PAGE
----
PE'AH (Heb. פֵּאָה; "corner"), name of the second treatise of the Mishnah, in the order of Zera'im. Despite its name, this tractate deals with the laws of all the different dues to the
The tractate is divided into eight chapters whose contents are: required amount and size of field to which the law of pe'ah applies (1:1, 2; 3:6); the type of field and agricultural produce from which pe'ah may be given (1:4, 5; 3:4); modes of division in a field (2:1–4; 3:1, 2); procedure in giving pe'ah (4:1–5); type of gleanings which constitute leket (4:10, 11; 5:1, 2); type of harvest, position of leftover sheaves and amount of sheaves that require the giving of shikhḥah (5:7, 8; 6:2–11; 7:1, 2); laws of peret and olelot (7:3–7); laws of ma'aser ani (8:2, 5–7); obligation of consecrated land to the Temple in connection with dues to the poor (1:6; 4:6–9; 7:8). Thus 1–4:9 deals with the laws of pe'ah; 4:10–5:6 with leket; 5:7–7:2 with shikhhah; 7:3 with peret; 7:4–7, 8 with olelot; 8, especially from Mishnah 5 onward, with ma'aser ani and charity. A number of topics unrelated to the immediate subject of the tractate are included: enumeration of mitzvot having no fixed measure (1:1); legal transactions involving small amounts of land (3:6, 7); laws of renunciation of ownership (1:6; 6:1). The first of these has been included (with variant readings) in the prayer book as part of the morning introductory prayers.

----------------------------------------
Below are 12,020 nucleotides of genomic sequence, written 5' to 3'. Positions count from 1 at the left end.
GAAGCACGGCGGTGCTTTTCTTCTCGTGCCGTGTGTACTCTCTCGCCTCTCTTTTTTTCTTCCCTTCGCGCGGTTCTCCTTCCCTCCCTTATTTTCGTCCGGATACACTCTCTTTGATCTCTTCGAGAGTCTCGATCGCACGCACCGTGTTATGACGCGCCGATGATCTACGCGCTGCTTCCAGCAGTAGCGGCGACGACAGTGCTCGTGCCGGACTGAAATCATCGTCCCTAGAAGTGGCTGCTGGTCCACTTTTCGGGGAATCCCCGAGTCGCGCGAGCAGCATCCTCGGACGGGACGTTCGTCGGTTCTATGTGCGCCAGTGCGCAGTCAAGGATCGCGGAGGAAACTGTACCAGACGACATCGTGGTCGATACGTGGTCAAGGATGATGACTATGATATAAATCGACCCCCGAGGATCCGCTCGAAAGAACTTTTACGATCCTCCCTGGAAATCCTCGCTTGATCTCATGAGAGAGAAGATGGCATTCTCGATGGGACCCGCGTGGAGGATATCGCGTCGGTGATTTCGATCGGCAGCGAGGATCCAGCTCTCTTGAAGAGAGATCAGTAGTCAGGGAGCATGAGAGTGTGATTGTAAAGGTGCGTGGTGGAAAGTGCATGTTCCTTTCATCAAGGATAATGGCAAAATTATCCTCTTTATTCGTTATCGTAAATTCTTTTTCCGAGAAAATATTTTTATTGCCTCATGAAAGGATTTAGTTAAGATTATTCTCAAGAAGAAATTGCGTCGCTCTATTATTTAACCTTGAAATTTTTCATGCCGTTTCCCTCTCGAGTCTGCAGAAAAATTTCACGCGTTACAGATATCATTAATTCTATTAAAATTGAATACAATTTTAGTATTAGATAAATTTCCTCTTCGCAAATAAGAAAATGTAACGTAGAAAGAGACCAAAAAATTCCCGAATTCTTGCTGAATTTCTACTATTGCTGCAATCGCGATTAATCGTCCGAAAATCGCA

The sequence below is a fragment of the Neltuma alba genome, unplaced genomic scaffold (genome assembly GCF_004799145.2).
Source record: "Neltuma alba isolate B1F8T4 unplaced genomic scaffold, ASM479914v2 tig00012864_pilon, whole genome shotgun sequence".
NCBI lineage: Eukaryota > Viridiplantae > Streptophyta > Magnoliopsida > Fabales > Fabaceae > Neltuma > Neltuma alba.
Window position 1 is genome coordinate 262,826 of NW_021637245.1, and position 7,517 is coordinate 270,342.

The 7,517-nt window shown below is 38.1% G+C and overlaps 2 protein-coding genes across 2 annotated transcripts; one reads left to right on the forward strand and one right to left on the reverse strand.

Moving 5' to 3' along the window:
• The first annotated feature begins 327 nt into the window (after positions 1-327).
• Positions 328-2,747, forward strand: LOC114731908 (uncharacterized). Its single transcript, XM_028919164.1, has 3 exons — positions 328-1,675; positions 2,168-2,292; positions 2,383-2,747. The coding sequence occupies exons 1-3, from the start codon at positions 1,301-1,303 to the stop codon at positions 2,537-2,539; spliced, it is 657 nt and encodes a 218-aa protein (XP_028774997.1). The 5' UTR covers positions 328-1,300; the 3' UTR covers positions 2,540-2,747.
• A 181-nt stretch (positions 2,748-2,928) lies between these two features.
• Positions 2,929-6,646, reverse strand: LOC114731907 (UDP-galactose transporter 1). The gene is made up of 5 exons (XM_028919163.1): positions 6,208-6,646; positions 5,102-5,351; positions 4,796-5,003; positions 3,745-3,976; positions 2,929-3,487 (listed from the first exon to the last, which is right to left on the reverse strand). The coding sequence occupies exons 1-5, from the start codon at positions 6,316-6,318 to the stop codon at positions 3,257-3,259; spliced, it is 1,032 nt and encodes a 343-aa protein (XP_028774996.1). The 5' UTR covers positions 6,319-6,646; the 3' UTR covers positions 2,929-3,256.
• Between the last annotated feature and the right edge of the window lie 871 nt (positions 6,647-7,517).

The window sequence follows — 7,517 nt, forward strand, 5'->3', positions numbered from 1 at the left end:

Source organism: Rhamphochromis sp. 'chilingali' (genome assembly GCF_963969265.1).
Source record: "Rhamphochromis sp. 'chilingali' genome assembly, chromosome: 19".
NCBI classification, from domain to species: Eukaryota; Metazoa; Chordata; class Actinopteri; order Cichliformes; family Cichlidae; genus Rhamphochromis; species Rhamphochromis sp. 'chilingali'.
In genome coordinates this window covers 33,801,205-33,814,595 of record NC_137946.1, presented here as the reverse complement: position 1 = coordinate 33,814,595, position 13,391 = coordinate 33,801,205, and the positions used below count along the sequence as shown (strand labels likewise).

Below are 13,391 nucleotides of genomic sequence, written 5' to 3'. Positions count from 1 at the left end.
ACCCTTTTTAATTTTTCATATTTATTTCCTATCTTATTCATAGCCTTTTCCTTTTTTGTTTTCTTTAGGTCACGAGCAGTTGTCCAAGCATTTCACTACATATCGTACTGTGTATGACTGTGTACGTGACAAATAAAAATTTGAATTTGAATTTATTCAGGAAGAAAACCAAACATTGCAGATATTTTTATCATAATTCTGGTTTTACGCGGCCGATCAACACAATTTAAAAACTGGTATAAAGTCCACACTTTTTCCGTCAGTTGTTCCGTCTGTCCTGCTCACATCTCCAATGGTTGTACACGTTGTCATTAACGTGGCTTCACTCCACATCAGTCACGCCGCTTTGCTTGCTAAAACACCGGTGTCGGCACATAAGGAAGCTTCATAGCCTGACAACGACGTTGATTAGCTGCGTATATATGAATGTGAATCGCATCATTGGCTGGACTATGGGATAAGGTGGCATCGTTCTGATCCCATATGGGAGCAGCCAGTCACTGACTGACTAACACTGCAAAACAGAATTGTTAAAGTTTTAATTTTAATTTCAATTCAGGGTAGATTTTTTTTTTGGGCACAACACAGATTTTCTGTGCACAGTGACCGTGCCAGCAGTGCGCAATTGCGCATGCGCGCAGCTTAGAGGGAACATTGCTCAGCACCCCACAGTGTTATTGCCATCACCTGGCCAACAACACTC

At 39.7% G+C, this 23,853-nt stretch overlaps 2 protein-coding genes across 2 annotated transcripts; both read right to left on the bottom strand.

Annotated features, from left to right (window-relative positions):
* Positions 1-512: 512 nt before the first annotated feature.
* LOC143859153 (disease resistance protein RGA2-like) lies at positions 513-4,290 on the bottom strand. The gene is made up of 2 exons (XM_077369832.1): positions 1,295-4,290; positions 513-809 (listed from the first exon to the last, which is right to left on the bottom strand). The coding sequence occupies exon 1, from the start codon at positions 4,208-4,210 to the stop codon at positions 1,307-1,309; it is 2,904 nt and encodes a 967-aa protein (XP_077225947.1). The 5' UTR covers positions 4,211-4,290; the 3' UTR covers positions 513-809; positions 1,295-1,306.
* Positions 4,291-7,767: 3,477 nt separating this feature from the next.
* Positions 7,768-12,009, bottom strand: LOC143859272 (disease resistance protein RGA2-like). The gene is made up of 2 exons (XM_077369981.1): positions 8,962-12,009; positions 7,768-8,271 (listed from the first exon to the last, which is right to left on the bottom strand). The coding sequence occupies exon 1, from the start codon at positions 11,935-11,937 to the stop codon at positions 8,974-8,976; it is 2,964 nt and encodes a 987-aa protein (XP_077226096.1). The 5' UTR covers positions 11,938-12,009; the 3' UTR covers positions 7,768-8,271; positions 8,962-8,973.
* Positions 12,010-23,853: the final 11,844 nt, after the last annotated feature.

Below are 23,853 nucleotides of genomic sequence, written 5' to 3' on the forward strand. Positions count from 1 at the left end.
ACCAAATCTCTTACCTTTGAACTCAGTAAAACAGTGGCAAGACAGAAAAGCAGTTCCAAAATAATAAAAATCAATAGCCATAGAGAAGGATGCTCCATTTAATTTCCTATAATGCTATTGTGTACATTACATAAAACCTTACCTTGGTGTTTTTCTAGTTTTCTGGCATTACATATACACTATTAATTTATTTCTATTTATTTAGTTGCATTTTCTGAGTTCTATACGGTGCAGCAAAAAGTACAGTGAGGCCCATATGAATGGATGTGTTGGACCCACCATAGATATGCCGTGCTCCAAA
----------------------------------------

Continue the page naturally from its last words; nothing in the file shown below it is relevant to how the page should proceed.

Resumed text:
The Tosefta has four chapters, which, besides complementing and interpreting the Mishnah, include several interpretations and emendations based on the Talmud (Tosef., 1:6; 2:2; see Epstein, Tanna'im, 252). The Tosefta also contains some aggadic passages, such as "The Almighty combines a good intention with an action, but an evil intention the Almighty does not combine with an action" (1:4). In the last chapter, in which charity is highly praised, it is stated that charity and deeds of lovingkindness equal all the mitzvot in the Torah (4:19), that he who shuts his eyes to charity is like one who practices idolatry (4:20). There is no Gemara on the tractate in the Babylonian Talmud but there is in the Jerusalem Talmud, which includes much aggadic literature.
H.L. Strack, Introduction to the Talmud and Midrash (1931), 29–30; P. Blackman (ed. and tr.), Mishnayot, 1 (1951); J.D. Herzog (ed. and tr.), Mishnayot, 2 (1947).